Using Put Options to buy stocks

by admin

From time to time you find yourself in the position of an investor that has documented a stock , would like to purchase it yet the price isn’t quite there yet and you would love to buy it a little cheaper.

One of the best ways to acquire a stock is by using options, with options you can BE PAYED for purchasing a stock at a lower price then the market price (and that’s the worst case scenario ).

What is an option

An option is a contract which gives the buyer (the owner or holder of the option) the right, but not the obligation, to buy or sell an underlying asset or instrument at a specified strike price prior to or on a specified date, depending on the form of the option.

In the case of selling a PUT option you take on the obligation to buy 100 stocks at the price you choose if the market goes lower than the chosen price. For this you receive a fee.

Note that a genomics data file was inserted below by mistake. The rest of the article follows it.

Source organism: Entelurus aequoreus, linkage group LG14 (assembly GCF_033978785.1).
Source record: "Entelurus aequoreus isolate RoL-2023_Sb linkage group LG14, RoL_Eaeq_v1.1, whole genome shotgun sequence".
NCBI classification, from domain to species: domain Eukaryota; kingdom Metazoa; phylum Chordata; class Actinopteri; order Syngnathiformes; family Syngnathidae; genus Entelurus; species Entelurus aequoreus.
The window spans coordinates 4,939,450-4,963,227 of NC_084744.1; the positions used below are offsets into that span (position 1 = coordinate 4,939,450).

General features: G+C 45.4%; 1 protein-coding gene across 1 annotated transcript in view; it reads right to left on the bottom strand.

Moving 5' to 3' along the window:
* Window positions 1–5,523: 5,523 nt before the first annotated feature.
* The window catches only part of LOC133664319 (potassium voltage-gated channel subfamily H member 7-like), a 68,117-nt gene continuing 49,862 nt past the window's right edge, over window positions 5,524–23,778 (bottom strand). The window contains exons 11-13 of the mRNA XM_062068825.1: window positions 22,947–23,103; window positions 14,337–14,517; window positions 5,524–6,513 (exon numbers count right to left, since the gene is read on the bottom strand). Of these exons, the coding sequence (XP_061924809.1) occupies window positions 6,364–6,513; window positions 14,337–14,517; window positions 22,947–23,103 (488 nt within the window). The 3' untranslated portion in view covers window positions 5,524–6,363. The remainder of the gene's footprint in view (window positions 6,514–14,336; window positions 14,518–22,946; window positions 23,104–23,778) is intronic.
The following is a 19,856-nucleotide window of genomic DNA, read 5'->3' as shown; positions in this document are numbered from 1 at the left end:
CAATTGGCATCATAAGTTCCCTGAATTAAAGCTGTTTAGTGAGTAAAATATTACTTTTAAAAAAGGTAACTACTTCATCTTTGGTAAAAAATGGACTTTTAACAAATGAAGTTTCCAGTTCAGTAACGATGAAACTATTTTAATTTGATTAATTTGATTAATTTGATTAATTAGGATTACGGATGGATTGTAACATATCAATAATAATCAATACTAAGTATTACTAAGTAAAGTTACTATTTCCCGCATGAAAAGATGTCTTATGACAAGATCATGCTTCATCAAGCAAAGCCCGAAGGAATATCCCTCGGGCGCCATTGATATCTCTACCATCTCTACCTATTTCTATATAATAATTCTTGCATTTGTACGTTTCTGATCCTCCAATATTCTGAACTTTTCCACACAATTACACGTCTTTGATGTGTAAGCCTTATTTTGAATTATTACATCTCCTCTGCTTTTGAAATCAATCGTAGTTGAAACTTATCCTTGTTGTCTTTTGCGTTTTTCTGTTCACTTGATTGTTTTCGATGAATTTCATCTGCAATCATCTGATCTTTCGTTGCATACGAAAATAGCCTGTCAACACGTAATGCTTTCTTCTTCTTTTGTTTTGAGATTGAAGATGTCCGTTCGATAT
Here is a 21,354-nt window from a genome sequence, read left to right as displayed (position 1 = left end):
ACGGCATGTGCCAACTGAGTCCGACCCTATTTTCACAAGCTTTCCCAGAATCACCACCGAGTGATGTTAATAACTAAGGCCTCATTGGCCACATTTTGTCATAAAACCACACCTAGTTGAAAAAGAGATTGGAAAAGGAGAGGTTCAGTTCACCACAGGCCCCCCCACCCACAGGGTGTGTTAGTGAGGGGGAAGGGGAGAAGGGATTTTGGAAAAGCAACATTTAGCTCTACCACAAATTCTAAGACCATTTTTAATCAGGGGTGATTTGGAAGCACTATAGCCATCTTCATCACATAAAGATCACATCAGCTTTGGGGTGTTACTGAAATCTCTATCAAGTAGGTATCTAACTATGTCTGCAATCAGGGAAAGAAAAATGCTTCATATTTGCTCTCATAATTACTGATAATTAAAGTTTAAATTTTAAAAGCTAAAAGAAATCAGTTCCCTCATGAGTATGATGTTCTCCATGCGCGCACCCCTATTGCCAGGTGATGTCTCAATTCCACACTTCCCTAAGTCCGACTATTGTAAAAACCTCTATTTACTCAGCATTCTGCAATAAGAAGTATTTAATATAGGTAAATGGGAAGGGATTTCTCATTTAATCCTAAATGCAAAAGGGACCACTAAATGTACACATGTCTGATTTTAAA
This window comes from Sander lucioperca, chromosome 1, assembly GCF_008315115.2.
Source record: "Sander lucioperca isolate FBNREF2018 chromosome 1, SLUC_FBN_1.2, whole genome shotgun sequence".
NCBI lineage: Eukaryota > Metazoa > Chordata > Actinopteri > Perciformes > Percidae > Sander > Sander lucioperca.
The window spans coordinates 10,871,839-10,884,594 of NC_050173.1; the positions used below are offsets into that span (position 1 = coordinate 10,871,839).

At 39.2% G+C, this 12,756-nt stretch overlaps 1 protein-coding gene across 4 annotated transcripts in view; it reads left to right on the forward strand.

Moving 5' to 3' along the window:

How does this strategy work

Let’s take a clear cut example. I was looking into buying Dropbox (DBX) . I like the company’s product, the prospects look good for the next 2-5 years so I decided I would take a chance.

The price of the stock was 20.48$ , 100 shares would have cost me 2048$ . So instead of buying the stock, since the price seemed a little high, I decided to sell a put option at 19.5$ for October 2 (44 days away) .

For this contract I received 82$.

What are the possible scenarios
  1. The stock goes higher by October 2 and I collect the 82$ premium.
  2. The stock stays at the same price by October 2, I collect the 82$ premium and I can open again a similar trade.
  3. The price goes lower by October 2. In this case I have the obligation to buy 100 shares of the stock at 19.5$.

But remember, when I was first interested in buying the stock it would have cost me 2048$. So let’s assume the price of the stock by October 2 will be 18$ per share . In this case I would pay 1950$ for the 100 shares of the contract, minus 82$ that I already received as a premium. Making the total cost for a 100 shares 1868$.

Significantly better then the original 2048$ I was initially willing to buy at.

In conclusion:

You can use this strategy as a steady stream of “dividend” income . In 2 out of 3 cases you receive a premium for the risk you take. In the third you get to own the stock you already wanted at a lower price.

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